--> --> Abstract: An Intra-Arc Basin as a Potential Hydrocarbon Prospect--Recent Results of Ocean Drilling Project Leg 134 Drilling in the North Aoba Basin, Vanuatu, by H. G. Greene, J-Y. Collot, L. B. Stokking, and Shipboard Scientific Party; #91015 (1992).

Datapages, Inc.Print this page

ABSTRACT: An Intra-Arc Basin as a Potential Hydrocarbon Prospect--Recent Results of Ocean Drilling Project Leg 134 Drilling in the North Aoba Basin, Vanuatu

GREENE, H. GARY, U.S. Geological Survey, Menlo Park, CA, and Moss Landing Marine Labs, Moss Landing, CA, JEAN-YVES COLLOT, ORSTROM, Villefranche, France, LAURA B. STOKKING, ODP, College Station, TX, and SHIPBOARD SCIENTIFIC PARTY, Leg 134

The North Aoba basin (NAB) is one of two major, deep (~3-km water depth) intra-arc basins situated along the summit platform of the central New Hebrides Island Arc. The other basin is the South Aoba basin (SAB), which is separated from the NAB by an active transcurrent, arc-transverse fracture zone along which the active volcanic Island of Aoba has formed. Both basins are filled with more than 5 km of sediment and appear to have been one continuous basin before the formation of the Aoba Fracture Zone. Neogene tectonic activity, consisting of possible subduction polarity reversal and ridge-arc collision, is responsible for the formation of these unusual intra-arc basins.

The New Hebrides Island Arc was part of the Miocene and older continuous outer Melanesian Arc, composed of part of Papua New Guinea (PNG), the Solomon Islands, Fiji, and Tonga, as well as the New Hebrides. Because hydrocarbons have been detected in PNG and Tonga, reconnaissance surveys were undertaken to evaluate the hydrocarbon potential of the central New Hebrides Island Arc. Before Ocean Drilling Project (ODP) drilling in the Central Basins area (Vanuatu), small, yet potential traps consisting of anticlines and faults were mapped along the shallow margins of the intra-arc basins, and onshore source-rock analyses indicating a potential for gas generation were made. However, migration pathways, heat flow, and submarine source-rock potential are unknown.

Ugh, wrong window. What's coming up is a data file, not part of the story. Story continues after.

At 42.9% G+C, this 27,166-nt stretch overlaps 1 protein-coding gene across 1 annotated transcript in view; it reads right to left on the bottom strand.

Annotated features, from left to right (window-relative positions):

Although the ODP is a scientific drilling program and drillsites are selected in areas where hydrocarbon concentrations are believed to be absent, many drilling data are useful in appraising regional hydrocarbon potential. Two sites (Sites 832 and 833), drilled deeper than 1 km, were sampled in the NAB. In the central part of the NAB (Site 832), an early(?) Miocene to Holocene section was drilled. Generally, high porosities and permeabilities indicate good migration pathways. Along the eastern margin of the NAB, a thicker Pliocene section was penetrated, consisting of basaltic lavas that intruded Pliocene sediment as sills. Measured heat flows here were high. Initial hydrocarbon analyses on the recovered cores from both sites in the NAB indicate less than 0.5 wt.% organic carbon.

 

AAPG Search and Discovery Article #91015©1992 AAPG International Conference, Sydney, N.S.W., Australia, August 2-5, 1992 (2009)